- The main decision is: where to put a worker. While most of the spots give the same thing (cards), the way they work are different: some are cheaper; some can give more cards but demand the discard of a card from hand; other might issue a blind auction; in other you can pay more to pick a card first, or less, but chosing last; one is left to chance: you don't know what you will get, but it is free, and you can decide to not take and get the value of the card in denarii; and so on. also, there are several type of cards, used to take control of certain factions, and each card have a strength number, meaning some will be better than others, but all are useful, as even the most weak help in making a set of cards bigger. Finally, there are the places to gain money, laurel and to take control of factions. Of course, this decision also carries a priority and a timming issue: places are limited, and might not be available on your next turn, so there is a prime necessity in prioritizing.
- The secondary decisions are: wich use to take from a faction, as many of them offer two options; how much to bid for the cards and/or for the chariot; in which set to use the Assassination ability; and a few others.
4) What are the good things in the game?
- Surprisingly easy to teach and to play, but with enough depth to keep everyone invested for multiple plays;
- Good production value, with the art of the board being the high point;
- Several decision points and many paths to follow to reach the goals;
- Fine amount of interaction, some destructive, but none that are too mean and crippling.
5) Which are the bad news?
- The game takes a whole lot of table space;
- No catch up mechanism - just pity;
- The race aspect might put some players off;
- More mechanical than thematic.
6) How do you feel while playing?
As living as a roman patrician in the high society - I was enthralled the whole time, constantly thinking about options and tensely checking what the others were up to, otherwise you would get a dagger on the back, at least more metaphorically than literally, by losing the grasp on some factions and having your way to the top blocked by the actions of others.
Tribune: Primus Inter Pares passed completely under the radar for me: I don't remember seeing in lists of "hidden gems" and such, and is in that gray area of the ranking: high enough to be certified as a good game (even if not for you), but easily passed without a second look when one skims by the ranking pages. So I was really surprised when I played and found such a great game so near, in the dust for several years, and one that wouldn't stand much of a chance against the new hotness that often appear at game nights. And, yet, is a head and a shoulder above most of them - almost making the tagline "primus inter pares" completely true.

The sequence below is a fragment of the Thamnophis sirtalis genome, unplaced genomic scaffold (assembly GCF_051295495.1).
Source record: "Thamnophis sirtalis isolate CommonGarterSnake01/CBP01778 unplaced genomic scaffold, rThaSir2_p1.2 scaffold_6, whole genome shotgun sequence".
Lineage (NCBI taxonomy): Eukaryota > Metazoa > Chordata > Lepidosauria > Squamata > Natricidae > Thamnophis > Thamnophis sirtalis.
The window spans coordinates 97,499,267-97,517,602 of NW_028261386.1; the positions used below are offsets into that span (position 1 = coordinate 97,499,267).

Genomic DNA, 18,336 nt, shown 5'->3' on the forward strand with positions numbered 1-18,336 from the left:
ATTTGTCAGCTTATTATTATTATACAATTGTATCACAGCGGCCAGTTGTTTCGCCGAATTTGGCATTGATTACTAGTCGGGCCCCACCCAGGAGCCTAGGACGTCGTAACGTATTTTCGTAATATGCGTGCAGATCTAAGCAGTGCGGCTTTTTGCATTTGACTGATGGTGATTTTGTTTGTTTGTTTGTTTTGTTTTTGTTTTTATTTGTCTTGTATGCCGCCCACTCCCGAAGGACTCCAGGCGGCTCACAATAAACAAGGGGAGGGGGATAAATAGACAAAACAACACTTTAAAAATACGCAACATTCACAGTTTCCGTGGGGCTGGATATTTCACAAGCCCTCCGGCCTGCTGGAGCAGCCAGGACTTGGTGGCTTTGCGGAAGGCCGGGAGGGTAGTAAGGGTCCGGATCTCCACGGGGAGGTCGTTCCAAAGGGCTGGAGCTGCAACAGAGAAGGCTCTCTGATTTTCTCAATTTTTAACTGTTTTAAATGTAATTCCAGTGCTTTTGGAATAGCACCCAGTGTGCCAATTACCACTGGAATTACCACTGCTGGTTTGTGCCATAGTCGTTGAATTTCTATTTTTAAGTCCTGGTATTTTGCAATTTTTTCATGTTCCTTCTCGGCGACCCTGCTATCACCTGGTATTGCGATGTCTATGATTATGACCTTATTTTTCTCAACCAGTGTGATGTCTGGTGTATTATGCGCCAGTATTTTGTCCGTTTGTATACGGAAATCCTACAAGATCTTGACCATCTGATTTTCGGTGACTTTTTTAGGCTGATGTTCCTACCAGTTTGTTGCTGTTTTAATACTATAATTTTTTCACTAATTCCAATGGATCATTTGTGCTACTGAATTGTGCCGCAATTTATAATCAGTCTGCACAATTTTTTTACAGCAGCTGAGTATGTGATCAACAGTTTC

Image credit: olavf
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Yeah,I have to agree, this game still holds its own, even against the hotness, in my book. Need to get it back to the table
122 48 Årsta
Reading this I kind of regret selling my copy. I always liked it and think it is a very original, exciting and interactive game. The problem was just that I did not, like you do, find it easy to teach and there was usually some irritation about a missed or misinterpred rule. Pity. Great game. And like his 'die Macher', so original.
- Last edited Sun Dec 18, 2016 3:01 pm (Total Number of Edits: 1)
- Posted Sun Dec 18, 2016 8:04 am
Our gaming group really enjoys this one and is one of my wife's favorites. I like the amount of interaction between players that also doesn't feel too mean. Variable end conditions are helpful to set the length of game we want to play also. So glad I got this game from a friend that no longer wanted it. His loss, my gain!
A small comment/correction: the latrine space that you described does not usually give you free cards. If you wish to take a card you still need to pay its face value. The only case when you do not pay for a card in the latrine is if it's your lucky day and you discover a leader there.